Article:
Hmm Weekly for December 24, 2019
It's Wednesday Eve!
FESTIVE BRAIN ITCH DEP’T.
Madonnalorian and Child
Hmm Weekly, Holiday Edition
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The Feast of the Two Fishes
THIS THING HAS emerged into the popular consciousness, as part of everyone learning about everybody else's foods and foodways: the Feast of the Seven Fishes. It is an Italian thing, evidently one of those Catholic things whereby a feat of liturgically prescribed privation is turned into an occasion for gluttony — Christmas Day being a great holy feast, the day before it is given over to meatlessness, like a Friday, especially a Lenten Friday, only instead of a Filet-O-Fish the privation takes the form of all the kinds of fish you can eat, piled onto the holiday table.
That's my guess, anyway, because as an Italian-American raised in the Italian-American culinary tradition, I never heard of, let alone ate, any such thing as the Seven Fishes. I am notified about it by the online grocery service but I was never notified about it by my dad. The online grocery service, moreover, says that one of the Fishes is supposed to be baccala. On the subject of baccala, my father diverged entirely from the culture of reverence for authentic foodstuffs: He despised it. Dried salted cod was what you had to eat if you were too poor and too stranded in a foreign country to buy fresh fish. The idea of people paying good money—any money, let alone expensive, imported-food levels of money!—for a slab of baccala was personally insulting to him. We never had the stuff in the house.
As for the other six fishes, we might have had some shrimp on Christmas eve, I think? Or baked flounder. Nothing fancier than an ordinary decent Friday night.
Still the idea sounds appealing. So many fishes! Sometimes, under its spell, I've cooked a few kinds of fish. Within reason: one limit on the appeal of a blowout fish feast on December 24 is that you have to turn around the next day and have Christmas dinner. The leftovers are an obvious problem, as is the plain fridge space, to say nothing of back-to-back days of heavy kitchen work.
But I was thinking about it, as I walked down Broadway toward home, lugging the bags full of the final round of presents. Some sort of fish, anyway. Whatever looked good at the fish counter, maybe, or two kinds of whatevers. If I could get to the fish counter. Another downside here to the concept of the Feast of Seven Fishes is that you need to buy fish fresh, which means everyone else who wants Seven Fishes is also trying to buy them that day, which makes it miserable for all involved. I thought about battling my way to the rear of the store with my bags, freeing a hand long enough to take a number, struggling to even see the fish on ice through the rest of the crowd.
I thought, and then I remembered. I have a can of tuna in the pantry at home. I have a jar of anchovies in the fridge. I have tomatoes. I have, that is, everything I needed to make spaghetti with tuna and anchovies, the way my father made it, which I believe he got from his grandmother, the family's matriarch and font of cooking knowledge. "Spaghetti a la cat food," he called it, when we ate it on Friday nights.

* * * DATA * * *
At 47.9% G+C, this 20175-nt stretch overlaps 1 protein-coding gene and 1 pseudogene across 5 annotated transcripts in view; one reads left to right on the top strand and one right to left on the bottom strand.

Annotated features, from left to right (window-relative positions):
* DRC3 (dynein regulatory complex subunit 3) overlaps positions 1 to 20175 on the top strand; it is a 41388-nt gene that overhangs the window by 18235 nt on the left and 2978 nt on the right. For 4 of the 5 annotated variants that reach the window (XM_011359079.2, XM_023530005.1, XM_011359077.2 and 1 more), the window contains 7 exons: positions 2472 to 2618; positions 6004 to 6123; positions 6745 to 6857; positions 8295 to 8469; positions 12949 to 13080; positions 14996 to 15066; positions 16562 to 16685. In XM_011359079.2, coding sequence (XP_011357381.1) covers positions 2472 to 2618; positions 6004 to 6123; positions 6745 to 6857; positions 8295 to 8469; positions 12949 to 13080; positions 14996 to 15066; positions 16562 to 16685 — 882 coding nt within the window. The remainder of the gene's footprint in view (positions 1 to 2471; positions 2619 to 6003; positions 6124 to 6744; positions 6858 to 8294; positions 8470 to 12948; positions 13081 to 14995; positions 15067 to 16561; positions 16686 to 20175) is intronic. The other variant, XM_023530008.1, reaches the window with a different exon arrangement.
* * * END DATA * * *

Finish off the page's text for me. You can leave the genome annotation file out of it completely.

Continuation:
You mince a couple cloves of garlic, and cook them in the oil from the tuna and the anchovies until they're fragrant but not at all brown. Add some anchovies and mash them to paste in the oil. Add the tuna and stir it and cook it and break it up. Add tomatoes. My act of fanciness will be to use fresh tomatoes rather than a can. A small pinch of oregano, crumbled into it. Cook it a little while until it unifies into a sauce. Get back to wrapping presents.
VISUAL CONSCIOUSNESS DEP’T.
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HOLIDAY RECIPES DEP’T.
WE PRESENT A selection of recipes for ancient but reproducible sandwiches, found in The Up-To-Date Sandwich Book: 400 Ways to Make a Sandwich, by Eva Greene Fuller; 1909; McClurg and Co., Chicago, now in the public domain for the delectation of all.
Shell and blanch the chestnuts, then boil fifteen minutes; drain and cool, and when cool chop fine. Add an equal quantity of finely chopped celery, moisten with a little French dressing, mix, and put between thin slices of lightly buttered white bread, with a crisp lettuce leaf between.
CHESTNUT AND PRUNE SANDWICH
Boil chestnuts twenty minutes; peel and chop fine, add an equal amount of cooked prunes chopped; moisten with a little cream and place between thin slices of lightly buttered whole wheat bread. Garnish top with a maraschino cherry.
FIG AND NUT SANDWICH NO. 2
Chop figs and English walnuts fine; moisten with whipped cream; place between thin slices of lightly buttered white bread. Garnish with smilax.
ENGLISH WALNUT AND FIG SANDWICH
Chop figs fine, adding enough water to make a smooth paste, and cook slowly until of a consistency to spread. Flavor with a little orange juice or grated candied orange peel. Chop one-half cup of English walnuts fine, add to the fig paste filling. Place between thin slices of white or brown bread lightly buttered, cut in fanciful shapes.
CHOCOLATE AND NUT SANDWICH
Take two tablespoonfuls of sweetened chocolate, mix with a little water and heat to a thick paste; chop fine a half-pint of English walnuts or hickory nuts, stir the chocolate paste when cooling, add the nuts, and spread thinly on narrow wafers. Let harden, then press the two wafers together.
CANNIBAL SANDWICH Chop raw beef and onions very fine, season with salt and pepper, and spread on lightly buttered brown bread.
If you make one of these sandwiches, before you eat it, please send a picture to firstname.lastname@example.org
HMM WEEKLY IS written by Tom Scocca, editor, and Joe MacHoliday, creative director.
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